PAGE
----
The understanding that unit fractions with larger denominators are smaller than unit fractions with smaller denominators will contribute significantly to work in comparing fractions later on.

Children could begin to look at improper fractions and mixed numbers next.  Using ¼ fraction tiles, they could make one whole and then see what happens if you add another ¼.

This lends itself to counting in unit fractions but we should exercise caution.  Children may be able to chant ‘Three quarters, four quarters, five quarters…’ but early conversion to mixed numbers as well should help to secure their understanding of the relationship between them.  Manipulatives like fraction tiles and multi-link cubes are great for representing improper fractions because they can trigger accurate mathematical talk to describe the improper fraction (the total number of cubes as the numerator and how many cubes in each whole as the denominator).  The same can be done to describe the mixed number (the number of wholes, then what is left over as a fraction of a whole).

Returning to additive reasoning, children could generate complements to 1 whole and record them as addition and subtraction statements.

A slight change to the representation used can support children to work with complements where denominators are different:

Placing two bar models of equal length one on top of the other is great scaffold for comparing fractions.  When the denominators of the fractions are the same, the bars should not even be necessary but when they are different, the image can help to structure thinking.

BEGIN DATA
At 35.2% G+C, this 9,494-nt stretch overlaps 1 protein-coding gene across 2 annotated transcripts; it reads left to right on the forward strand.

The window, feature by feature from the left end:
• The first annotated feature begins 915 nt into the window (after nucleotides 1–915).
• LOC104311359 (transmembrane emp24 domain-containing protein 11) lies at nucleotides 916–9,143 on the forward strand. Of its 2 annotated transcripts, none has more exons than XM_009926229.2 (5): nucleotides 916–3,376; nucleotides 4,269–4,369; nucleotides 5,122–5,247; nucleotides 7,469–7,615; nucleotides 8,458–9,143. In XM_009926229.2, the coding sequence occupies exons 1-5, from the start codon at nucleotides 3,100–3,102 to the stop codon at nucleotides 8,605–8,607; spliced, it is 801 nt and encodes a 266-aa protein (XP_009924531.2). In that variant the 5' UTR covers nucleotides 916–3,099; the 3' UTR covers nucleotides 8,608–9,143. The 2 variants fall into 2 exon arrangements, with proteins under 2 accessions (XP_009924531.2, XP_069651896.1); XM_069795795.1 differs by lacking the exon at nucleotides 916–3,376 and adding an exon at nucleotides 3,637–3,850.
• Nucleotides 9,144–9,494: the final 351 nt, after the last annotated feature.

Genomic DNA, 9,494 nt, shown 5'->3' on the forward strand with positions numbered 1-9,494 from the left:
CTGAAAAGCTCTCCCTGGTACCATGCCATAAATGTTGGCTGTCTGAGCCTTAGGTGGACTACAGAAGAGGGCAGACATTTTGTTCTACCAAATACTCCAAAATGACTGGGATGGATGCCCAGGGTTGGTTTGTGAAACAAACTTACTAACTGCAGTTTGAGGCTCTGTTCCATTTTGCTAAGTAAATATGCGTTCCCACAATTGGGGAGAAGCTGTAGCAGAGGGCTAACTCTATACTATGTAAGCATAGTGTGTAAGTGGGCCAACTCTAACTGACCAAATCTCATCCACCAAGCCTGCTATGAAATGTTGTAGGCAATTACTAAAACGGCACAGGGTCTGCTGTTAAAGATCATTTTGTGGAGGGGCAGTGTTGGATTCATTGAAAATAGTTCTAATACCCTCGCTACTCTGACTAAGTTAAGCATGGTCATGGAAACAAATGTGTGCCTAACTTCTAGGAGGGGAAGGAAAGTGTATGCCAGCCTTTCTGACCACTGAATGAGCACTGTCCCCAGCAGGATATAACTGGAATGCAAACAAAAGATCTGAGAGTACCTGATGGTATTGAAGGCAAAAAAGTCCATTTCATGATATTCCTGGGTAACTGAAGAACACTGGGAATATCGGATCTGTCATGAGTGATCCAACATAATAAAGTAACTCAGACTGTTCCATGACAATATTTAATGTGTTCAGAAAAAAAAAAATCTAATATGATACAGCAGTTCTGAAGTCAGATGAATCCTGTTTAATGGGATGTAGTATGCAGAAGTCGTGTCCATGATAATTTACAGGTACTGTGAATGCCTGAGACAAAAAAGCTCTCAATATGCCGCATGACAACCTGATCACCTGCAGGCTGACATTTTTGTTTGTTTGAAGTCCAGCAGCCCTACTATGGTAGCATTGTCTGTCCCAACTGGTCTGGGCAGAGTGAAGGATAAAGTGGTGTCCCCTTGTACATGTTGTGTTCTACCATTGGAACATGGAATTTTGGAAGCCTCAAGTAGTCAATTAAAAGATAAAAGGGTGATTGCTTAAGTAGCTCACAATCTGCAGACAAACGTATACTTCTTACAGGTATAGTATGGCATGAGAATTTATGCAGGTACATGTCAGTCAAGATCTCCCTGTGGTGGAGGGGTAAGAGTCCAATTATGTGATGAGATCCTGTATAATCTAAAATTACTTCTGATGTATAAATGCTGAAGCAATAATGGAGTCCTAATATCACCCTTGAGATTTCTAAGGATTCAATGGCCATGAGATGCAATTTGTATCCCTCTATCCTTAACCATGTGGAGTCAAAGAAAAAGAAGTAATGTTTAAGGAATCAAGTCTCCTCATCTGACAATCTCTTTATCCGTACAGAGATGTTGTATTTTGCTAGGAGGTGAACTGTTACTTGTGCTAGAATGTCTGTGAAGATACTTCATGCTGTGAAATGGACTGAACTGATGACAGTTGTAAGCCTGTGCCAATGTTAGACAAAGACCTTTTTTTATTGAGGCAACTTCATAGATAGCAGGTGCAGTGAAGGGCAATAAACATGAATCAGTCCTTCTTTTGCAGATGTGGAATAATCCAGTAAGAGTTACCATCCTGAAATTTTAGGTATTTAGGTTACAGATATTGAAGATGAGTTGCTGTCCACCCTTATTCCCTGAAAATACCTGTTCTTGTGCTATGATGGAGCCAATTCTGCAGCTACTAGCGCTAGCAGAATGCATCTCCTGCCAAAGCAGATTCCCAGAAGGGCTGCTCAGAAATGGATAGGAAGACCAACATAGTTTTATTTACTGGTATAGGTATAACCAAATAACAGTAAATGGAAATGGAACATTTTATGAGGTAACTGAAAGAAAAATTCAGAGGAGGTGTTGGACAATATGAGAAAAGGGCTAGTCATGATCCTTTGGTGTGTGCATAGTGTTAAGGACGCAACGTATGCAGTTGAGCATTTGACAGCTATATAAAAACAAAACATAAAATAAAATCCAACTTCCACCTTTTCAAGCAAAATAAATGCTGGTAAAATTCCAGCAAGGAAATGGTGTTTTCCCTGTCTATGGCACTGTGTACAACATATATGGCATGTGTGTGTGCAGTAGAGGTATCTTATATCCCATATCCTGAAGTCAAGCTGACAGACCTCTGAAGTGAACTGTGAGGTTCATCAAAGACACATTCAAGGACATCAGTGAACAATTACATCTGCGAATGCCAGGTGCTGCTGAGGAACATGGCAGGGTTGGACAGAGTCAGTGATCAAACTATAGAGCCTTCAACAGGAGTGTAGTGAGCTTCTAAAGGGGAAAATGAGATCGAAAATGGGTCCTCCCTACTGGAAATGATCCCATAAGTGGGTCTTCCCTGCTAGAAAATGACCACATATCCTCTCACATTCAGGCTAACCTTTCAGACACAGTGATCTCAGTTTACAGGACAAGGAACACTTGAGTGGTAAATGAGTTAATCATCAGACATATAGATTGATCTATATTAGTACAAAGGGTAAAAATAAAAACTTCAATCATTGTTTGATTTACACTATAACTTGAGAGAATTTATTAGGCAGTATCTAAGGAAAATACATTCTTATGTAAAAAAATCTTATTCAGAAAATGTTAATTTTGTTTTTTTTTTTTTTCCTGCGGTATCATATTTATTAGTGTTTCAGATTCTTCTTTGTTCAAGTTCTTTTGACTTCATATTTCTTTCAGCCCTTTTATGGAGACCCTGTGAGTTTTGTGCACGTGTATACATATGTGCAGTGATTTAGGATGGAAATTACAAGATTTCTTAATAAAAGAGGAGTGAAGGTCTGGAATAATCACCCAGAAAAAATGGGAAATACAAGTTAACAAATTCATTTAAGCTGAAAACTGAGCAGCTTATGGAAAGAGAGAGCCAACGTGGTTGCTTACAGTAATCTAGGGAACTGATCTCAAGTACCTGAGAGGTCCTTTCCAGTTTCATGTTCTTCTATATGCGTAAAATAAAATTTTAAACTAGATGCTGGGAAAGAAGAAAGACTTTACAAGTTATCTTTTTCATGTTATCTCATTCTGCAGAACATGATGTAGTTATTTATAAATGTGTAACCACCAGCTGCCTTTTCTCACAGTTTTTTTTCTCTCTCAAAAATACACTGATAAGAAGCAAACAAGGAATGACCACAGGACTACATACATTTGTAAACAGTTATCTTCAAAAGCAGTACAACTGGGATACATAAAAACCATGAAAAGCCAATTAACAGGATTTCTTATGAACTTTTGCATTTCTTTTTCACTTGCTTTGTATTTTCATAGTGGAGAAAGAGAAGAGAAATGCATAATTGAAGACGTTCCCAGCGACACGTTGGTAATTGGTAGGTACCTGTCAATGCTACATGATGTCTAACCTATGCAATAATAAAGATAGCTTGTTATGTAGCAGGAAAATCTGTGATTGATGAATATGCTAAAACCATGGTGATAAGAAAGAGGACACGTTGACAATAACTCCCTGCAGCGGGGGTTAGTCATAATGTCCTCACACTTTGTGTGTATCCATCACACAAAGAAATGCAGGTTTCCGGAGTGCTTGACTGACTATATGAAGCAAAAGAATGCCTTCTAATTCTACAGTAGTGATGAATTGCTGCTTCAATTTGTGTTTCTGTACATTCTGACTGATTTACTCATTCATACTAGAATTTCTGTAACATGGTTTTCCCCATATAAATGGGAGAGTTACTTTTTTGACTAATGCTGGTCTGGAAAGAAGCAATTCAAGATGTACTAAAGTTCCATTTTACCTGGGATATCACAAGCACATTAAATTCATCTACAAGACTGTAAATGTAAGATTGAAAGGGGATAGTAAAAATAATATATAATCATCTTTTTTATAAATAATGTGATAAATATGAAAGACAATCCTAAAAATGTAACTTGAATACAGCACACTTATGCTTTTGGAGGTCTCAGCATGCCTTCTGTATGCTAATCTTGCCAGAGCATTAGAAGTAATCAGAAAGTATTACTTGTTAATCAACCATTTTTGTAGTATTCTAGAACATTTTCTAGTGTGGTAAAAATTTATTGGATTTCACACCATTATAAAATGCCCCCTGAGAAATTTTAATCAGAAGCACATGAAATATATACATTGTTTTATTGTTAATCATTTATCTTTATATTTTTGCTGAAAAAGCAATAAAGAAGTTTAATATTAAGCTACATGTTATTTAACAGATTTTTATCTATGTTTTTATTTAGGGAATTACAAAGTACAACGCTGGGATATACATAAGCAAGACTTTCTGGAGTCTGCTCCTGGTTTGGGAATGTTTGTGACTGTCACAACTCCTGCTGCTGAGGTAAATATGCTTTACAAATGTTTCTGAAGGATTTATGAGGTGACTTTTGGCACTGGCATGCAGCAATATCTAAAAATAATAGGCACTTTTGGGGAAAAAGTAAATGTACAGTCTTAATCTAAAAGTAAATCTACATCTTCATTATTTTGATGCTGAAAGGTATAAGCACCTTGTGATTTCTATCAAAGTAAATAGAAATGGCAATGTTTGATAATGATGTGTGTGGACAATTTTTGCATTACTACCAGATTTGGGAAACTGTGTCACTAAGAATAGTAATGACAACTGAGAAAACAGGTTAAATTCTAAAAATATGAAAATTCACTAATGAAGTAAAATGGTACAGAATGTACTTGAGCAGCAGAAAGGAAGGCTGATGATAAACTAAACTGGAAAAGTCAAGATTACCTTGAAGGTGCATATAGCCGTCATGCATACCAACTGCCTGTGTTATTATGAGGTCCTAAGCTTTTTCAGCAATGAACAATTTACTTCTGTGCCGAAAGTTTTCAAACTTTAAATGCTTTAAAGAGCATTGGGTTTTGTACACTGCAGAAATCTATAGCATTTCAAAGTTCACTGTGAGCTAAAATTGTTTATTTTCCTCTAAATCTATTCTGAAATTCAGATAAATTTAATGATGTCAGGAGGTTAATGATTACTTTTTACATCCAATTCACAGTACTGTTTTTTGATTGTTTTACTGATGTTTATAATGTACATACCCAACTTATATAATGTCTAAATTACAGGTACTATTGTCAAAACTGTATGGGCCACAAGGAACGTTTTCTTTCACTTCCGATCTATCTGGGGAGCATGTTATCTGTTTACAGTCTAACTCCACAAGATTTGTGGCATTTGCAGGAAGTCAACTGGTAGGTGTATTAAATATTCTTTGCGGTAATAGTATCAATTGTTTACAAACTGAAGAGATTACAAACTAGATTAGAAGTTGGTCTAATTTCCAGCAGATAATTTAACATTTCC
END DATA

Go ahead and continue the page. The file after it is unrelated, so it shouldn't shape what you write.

When dealing with fractions with different denominators, the practice that children had earlier of judging by eye to split a whole into equal parts and marking the divisions themselves becomes crucial, otherwise, things like this could happen:

A standard fraction wall is all that is needed to begin work on equivalence and the first step is of course shading one fraction and looking up or down the fraction wall to find fractions of equal size.  When children are comfortable with that, they can begin to look at patterns in the abstract representations, particularly the link between times tables, numerators and denominators.

Using the language of simplifying or cancelling fractions without first talking more generally about the concept is a mistake.  If children are well versed in using a fraction wall to find equivalents to a given fraction, it is only a slight tweak to talk about finding the equivalent fraction that has the fewest total parts.  It would be tempting to talk about finding the equivalent fraction that is ‘closest to the top’ of the fraction wall but this would be a mistake too.  The language of simplifying or cancelling can be used to attach to the concept of finding the equivalent fraction with the fewest total parts to get children thinking conceptually soundly.